"Good tactic!" a male voice shouted from the group of students. Then came the chant, "Resist! Resist! Resist!"

     The cop pulled Gideon to his feet and dragged him out of his cell, pulling and pushing him down a narrow corridor that ended at a closed door. Gideon stopped at the wooden door, its brown paint chipped in some places and rippling like frozen waves at the banks of a pane of glass that announced in black letters, 'CLYDE PORTER ‑ CHIEF OF POLICE ‑ KNOCK FIRST. A burly arm reached around Gideon and knocked on the door.

     "Yo!" a voice from the inside boomed. The door was pushed open as a hand nudged Gideon from behind. He stumbled into the room, his knees making loud tapping noises as they smashed into each other. It sounded to Gideon like a woodpecker working at a hollow tree but he seemed to be the only one in the room who heard it.

     "Oh, mama," Gideon said to himself as he looked around the room. Behind the desk was a man who was obviously the Chief of Police. He was a short man with a large chest and muscles like bowling balls under the sleeves of a thin, grey suit. His hair was silver and his eyes were a frightening blue.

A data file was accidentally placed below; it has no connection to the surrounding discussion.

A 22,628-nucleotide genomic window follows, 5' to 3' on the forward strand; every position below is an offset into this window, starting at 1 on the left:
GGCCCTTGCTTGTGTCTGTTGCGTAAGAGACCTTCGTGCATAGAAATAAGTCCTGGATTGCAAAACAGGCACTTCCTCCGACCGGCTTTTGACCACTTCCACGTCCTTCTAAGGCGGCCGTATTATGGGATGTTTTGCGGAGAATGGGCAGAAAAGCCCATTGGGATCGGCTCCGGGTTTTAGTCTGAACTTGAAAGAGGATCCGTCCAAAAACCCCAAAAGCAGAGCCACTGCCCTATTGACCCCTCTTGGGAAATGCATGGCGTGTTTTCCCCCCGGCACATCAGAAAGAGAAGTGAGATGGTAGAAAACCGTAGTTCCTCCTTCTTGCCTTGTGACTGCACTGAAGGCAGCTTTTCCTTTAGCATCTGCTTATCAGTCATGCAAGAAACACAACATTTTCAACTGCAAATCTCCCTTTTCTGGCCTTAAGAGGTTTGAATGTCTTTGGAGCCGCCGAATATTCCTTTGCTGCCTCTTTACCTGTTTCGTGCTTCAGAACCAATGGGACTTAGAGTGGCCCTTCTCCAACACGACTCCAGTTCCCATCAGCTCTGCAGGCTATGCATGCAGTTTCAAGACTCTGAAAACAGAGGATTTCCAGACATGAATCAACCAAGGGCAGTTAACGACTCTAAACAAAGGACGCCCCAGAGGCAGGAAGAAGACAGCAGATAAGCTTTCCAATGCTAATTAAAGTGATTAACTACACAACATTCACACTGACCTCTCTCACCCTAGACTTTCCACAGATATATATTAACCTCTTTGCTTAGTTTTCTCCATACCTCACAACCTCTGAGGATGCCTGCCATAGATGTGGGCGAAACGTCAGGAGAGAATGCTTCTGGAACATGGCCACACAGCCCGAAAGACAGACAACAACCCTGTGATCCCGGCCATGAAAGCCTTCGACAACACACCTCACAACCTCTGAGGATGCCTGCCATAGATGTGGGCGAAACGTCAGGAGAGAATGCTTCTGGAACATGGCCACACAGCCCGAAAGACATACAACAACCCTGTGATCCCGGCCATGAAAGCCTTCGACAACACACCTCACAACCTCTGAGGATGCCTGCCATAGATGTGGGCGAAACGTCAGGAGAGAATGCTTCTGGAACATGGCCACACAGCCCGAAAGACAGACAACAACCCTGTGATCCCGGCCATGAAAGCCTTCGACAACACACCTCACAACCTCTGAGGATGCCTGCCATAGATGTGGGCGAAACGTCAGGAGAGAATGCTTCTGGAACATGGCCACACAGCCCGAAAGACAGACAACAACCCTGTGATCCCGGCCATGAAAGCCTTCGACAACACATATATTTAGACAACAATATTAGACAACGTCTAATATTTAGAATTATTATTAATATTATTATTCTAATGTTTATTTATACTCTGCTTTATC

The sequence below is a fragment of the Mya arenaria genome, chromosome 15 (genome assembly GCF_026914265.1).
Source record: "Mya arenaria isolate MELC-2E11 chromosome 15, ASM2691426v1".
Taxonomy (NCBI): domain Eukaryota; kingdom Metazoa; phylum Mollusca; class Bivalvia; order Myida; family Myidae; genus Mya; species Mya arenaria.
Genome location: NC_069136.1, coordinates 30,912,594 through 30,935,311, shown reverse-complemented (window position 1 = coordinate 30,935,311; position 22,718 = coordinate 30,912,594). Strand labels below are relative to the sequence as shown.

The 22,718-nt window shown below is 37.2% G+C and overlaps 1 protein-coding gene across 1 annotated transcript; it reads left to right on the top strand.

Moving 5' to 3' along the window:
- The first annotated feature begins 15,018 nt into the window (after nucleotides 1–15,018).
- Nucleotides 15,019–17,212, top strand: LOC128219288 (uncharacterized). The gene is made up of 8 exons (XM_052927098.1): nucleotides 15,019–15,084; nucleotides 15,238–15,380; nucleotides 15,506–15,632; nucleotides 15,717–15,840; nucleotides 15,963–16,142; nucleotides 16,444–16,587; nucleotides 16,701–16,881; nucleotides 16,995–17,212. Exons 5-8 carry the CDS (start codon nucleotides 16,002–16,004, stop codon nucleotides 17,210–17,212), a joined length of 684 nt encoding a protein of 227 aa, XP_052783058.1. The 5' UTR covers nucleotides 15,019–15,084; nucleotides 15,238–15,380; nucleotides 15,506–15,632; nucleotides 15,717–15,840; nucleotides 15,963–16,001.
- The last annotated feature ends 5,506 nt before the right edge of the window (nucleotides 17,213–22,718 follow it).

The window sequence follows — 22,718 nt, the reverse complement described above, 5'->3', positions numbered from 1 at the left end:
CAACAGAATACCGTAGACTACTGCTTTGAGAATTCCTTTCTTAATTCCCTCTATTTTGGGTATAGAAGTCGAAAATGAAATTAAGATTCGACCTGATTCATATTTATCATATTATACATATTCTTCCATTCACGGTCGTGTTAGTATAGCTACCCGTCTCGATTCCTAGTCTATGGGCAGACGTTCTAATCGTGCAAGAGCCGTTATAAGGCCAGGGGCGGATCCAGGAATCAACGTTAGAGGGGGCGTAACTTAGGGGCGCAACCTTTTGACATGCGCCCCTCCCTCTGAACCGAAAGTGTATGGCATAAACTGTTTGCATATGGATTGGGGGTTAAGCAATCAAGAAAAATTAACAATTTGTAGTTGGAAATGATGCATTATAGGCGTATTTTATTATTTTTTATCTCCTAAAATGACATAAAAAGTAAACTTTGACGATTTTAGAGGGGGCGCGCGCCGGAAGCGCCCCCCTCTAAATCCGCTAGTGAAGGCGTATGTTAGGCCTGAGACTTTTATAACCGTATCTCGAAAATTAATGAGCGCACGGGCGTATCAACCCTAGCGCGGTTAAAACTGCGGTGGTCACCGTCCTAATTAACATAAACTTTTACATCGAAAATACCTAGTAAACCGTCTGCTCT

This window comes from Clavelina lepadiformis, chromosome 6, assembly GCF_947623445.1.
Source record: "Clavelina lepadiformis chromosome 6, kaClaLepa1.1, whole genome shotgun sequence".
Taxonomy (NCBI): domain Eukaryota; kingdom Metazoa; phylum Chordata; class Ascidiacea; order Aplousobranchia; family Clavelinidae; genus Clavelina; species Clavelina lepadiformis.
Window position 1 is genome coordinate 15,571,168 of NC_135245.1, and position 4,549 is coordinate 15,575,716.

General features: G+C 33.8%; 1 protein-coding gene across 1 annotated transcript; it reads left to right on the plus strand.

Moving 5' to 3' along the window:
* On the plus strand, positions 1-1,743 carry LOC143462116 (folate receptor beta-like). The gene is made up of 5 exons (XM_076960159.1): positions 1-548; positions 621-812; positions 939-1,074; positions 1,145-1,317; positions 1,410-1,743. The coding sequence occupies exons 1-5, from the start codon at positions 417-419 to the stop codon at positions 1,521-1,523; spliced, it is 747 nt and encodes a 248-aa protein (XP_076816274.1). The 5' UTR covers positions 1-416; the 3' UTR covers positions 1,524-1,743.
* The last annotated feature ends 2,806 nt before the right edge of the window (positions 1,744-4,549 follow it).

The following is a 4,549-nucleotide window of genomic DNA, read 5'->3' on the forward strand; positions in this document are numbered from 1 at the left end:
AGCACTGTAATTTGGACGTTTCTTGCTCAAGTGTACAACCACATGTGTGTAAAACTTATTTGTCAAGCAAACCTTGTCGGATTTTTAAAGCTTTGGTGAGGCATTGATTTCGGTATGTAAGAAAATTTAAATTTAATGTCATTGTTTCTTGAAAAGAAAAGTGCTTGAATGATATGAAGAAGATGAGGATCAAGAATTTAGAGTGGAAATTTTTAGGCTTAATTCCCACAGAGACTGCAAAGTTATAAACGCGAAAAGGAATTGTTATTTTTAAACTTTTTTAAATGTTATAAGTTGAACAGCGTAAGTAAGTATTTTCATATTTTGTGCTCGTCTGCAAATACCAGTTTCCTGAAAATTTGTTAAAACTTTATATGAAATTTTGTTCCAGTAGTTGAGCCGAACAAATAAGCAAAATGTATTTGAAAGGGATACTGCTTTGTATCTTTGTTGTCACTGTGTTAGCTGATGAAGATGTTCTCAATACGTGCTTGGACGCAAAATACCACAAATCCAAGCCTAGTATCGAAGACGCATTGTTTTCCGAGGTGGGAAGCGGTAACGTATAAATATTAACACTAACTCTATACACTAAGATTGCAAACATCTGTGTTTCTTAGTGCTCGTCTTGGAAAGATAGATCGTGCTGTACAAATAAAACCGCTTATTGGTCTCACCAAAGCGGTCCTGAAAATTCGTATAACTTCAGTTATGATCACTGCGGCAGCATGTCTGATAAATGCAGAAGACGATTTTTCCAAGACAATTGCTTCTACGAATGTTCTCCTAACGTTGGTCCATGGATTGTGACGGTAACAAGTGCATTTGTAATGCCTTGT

Three men sat facing the desk, attache cases at their feet beneath folding chairs. Their faces were as vague as the dark side of the moon. They were the type that never wore ornamental smiles and seemed rarely to find the excuse for real ones. Faces that could bluff you at five‑card stud if you had three‑of‑a‑kind showing. Gideon was scared. He wanted to tell them he was sorry, that he didn't mean it. He wanted to swear he would never do it again and beg them for mercy. Gideon loved his freedom.

     "Gideon Holley," the Chief of Police grunted, "These gentlemen are from the American Civil Liberties Union." He waved a hand at them in a gesture that seemed almost obscene.

     "After you sign these papers," he rustled a stack on his desk, "you're free to go. Please wait until you're out of the building to thank them."